The user interface is uncluttered and quite easy to get used to, and touch response is good. The bottom-most section of the screen is reserved exclusively for extended HVAC controls, but thankfully, there are still physical buttons below the display for direct AC adjustments.

The same can’t be said for activating the rear differential lock, though. This is done solely via the display, and Ford says it works just as well as a dedicated switch (they both send an electronic signal to activate a solenoid in the diff). That is until the display blows, of course.

Instrumentation has gone completely digital this time around. While it isn’t the most graphically impressive unit on the market, the eight-inch screen is still plenty fancy for a pick-up truck. The smaller binnacle is a great example of simplifying digital instrumentation, putting emphasis on function over flair.

It provides only the most useful driving data, so there’s no novel rounded analogue gauges to fill up the screen. Instead, you get a speedo readout, ADAS graphics, and a tiled section for four of your preferred driving data. The vertical rpm gauge is fixed on the left, while the fuel and temp gauges sit outside of the display. Simple.

The front seats are slightly more comfortable (better bolster and thigh support) thanks to a full redesign, and the Wildtrak gets a Qi wireless charging pad to go with the USB-C and USB-A ports.

There are rear air vents for the first time, as well as two more USB ports (also USB-C and USB-A) and a three-pin power socket. The rear bench is fairly similar in terms of seating angle and comfort to the previous Ranger, but spatial gains are negligible.

Is it really more car-like on asphalt as Ford claims?

The Ranger T6 set the bar high for on-road driving qualities when it came out, so it’s not surprising for the Blue Oval to double down on exactly that with the new model. This time, the pick-up gets twin-tube dampers (monotube previously), and the front shocks are moved to the outboard to improve ride comfort.

The dampers soak up undulations and road humps much more gracefully this time, and you can lean into corners more confidently. It’s still a tall chap (it’s a pick-up, after all), so expect the usual lateral roll, but it’s right up there with the best.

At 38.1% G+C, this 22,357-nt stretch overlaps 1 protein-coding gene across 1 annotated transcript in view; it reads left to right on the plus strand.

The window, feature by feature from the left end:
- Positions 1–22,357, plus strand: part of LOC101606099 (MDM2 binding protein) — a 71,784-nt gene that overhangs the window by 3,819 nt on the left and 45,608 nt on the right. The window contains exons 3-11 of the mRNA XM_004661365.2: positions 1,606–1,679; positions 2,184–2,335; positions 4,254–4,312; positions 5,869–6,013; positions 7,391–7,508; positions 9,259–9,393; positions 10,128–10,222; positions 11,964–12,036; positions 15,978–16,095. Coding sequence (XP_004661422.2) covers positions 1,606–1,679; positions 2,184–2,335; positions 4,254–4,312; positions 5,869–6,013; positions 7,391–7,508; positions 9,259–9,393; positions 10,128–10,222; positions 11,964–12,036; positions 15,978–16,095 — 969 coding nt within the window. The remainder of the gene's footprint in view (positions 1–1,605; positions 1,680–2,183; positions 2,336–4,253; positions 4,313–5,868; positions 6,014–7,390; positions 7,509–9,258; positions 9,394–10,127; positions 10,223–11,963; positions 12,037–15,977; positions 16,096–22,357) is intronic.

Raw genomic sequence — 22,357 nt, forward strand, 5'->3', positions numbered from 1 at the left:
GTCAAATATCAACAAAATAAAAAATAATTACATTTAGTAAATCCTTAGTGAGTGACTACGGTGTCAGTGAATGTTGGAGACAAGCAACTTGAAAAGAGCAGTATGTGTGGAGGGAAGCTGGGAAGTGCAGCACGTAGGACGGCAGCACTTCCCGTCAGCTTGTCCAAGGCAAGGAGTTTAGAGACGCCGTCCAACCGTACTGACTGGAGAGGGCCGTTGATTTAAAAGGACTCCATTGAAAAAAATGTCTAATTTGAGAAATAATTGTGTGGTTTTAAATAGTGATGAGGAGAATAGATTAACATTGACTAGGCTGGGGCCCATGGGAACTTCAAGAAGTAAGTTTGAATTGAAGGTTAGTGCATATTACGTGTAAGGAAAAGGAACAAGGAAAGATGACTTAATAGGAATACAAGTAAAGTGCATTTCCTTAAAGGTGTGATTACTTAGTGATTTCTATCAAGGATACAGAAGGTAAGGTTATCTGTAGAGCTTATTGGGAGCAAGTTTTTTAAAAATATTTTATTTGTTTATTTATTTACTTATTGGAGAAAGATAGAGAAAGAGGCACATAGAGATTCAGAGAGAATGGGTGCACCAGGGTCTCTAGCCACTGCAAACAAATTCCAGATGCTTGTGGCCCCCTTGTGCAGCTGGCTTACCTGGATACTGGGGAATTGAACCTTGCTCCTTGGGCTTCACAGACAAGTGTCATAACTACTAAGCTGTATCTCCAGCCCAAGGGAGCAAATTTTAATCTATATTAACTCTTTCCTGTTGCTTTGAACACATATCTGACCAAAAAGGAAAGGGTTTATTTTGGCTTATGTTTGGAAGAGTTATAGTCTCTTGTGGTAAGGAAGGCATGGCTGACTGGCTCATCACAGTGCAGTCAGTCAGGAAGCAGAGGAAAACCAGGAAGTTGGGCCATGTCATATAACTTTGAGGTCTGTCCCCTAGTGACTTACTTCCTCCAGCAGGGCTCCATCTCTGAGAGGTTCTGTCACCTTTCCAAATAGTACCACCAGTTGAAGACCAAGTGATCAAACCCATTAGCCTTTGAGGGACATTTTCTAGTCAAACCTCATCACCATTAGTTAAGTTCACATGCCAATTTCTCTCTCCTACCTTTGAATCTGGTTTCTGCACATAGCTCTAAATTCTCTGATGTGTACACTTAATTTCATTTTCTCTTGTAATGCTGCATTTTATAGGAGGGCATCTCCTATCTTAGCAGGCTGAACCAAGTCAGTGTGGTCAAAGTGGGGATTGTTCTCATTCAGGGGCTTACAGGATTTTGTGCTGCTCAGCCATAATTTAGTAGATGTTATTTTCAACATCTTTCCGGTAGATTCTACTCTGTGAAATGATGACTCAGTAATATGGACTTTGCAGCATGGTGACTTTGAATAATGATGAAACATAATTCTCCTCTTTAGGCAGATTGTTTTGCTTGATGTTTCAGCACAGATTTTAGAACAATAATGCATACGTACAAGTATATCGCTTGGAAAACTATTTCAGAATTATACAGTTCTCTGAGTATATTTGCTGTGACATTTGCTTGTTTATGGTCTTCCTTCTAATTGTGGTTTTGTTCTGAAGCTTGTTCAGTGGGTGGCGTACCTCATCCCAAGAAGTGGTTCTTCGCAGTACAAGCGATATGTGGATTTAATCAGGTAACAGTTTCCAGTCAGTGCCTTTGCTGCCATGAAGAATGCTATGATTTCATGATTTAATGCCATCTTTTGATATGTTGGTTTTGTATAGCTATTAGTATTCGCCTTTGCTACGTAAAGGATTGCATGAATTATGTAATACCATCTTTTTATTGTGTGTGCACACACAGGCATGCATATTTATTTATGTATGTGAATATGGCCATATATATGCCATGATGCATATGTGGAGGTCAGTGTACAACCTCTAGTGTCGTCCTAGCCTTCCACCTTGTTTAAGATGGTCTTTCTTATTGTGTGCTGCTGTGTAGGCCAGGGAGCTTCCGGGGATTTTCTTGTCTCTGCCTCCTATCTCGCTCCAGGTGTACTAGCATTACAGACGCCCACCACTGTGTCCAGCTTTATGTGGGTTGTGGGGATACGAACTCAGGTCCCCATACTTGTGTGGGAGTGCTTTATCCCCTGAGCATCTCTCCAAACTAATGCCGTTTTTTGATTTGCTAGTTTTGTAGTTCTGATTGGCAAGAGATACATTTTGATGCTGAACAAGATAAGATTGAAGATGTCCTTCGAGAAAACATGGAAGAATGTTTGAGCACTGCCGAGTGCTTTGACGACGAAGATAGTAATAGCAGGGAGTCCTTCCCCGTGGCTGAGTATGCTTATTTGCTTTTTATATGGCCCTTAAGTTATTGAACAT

There’s no escaping the occasional thumps from the solid beam rear axle with leaf springs, but the new Ranger does feel noticeably more composed and pliant at higher speeds. Quieter too, in fact, with observably better NVH levels.

The 2.0 litre bi-turbo diesel is more refined and delivers power more linearly than before, but output is slightly down. It now makes 210 PS at 3,750 rpm and 500 Nm of torque at 1,750 to 2,000 rpm, as opposed to the older tune of 213 PS. The difference is insignificant in the real world, but what’s important to note is the engine is claimed to be more reliable now, and that the oil leak issue has been resolved with better gaskets design.

Gearshifts on the 10R80 10-speeder feel more seamless this time thanks to a brand new torque converter and tighter gearing, the latter resulting in better responsiveness off the line. Ford also made sure to beef up the gearbox for better durability, but at the same time managed to make it weigh less.

Off-road? No sweat

The Ranger’s impressive duality is mostly what seals the deal for customers, and what they wanted this time is for the pick-up to offer even better off-road performance. First, the front wheels have been moved 50 mm forward, increasing its approach angle from 28.5 to 30 degrees and departure angle from 21 to 23 degrees. All four wheels are also pushed 50 mm outwards, improving high-speed driving and cornering stability, as well as promoting greater axle articulation. Wading depth remains unchanged at 800 mm, by the way.

Further conveniences are afforded by the 360-degree surround view camera system (replete with an aerial frontal view), and the 4WD Terrain Management System features upgraded logic to make light work of your off-road endeavours. We drove the Ranger through thick silt and clay without breaking a sweat, and it did so on regular street tyres.

The lack of a full-time four-wheel drive mode on our tester means the Triton continues to be uncontested in the segment, though that could change with the arrival of the Ranger Raptor, or the higher-spec Wildtrak with the 3.0 litre V6 turbodiesel. Otherwise, you’ll have to settle for the good old 2H, 4H and 4L modes.

The new Ranger is right back at the top of the game

Objectively, the all-new Ranger has been improved in nearly all aspects as a pick-up truck. It looks better inside and out, drives more competently on any terrain, and now matches the D-Max with regards to advanced driving aids and safety systems.

The Wildtrak bi-turbo gets seven airbags, front and rear AEB, intelligent adaptive cruise control with stop-and-go function, lane keeping assist with road edge protection, blind spot monitoring system, as well as rear cross-traffic alert with auto brake. These features may seem pointless for hardcore off-road enthusiasts, but are actually great to have for urbanites, especially for a vehicle of this size.

Personally, it’s the complete package, and the top Wildtrak is likely as good as it gets. There won’t be a fancier pick-up than the Ford Ranger to come to Malaysia anytime soon, so if you ask us, the Ranger is once again the most desirable model in its segment.

UPDATE: The 2022 Ford Ranger has been officially launched in Malaysia, and arrives in XL, XLT, XLT Plus and Wildtrak variant forms. Read the launch report here.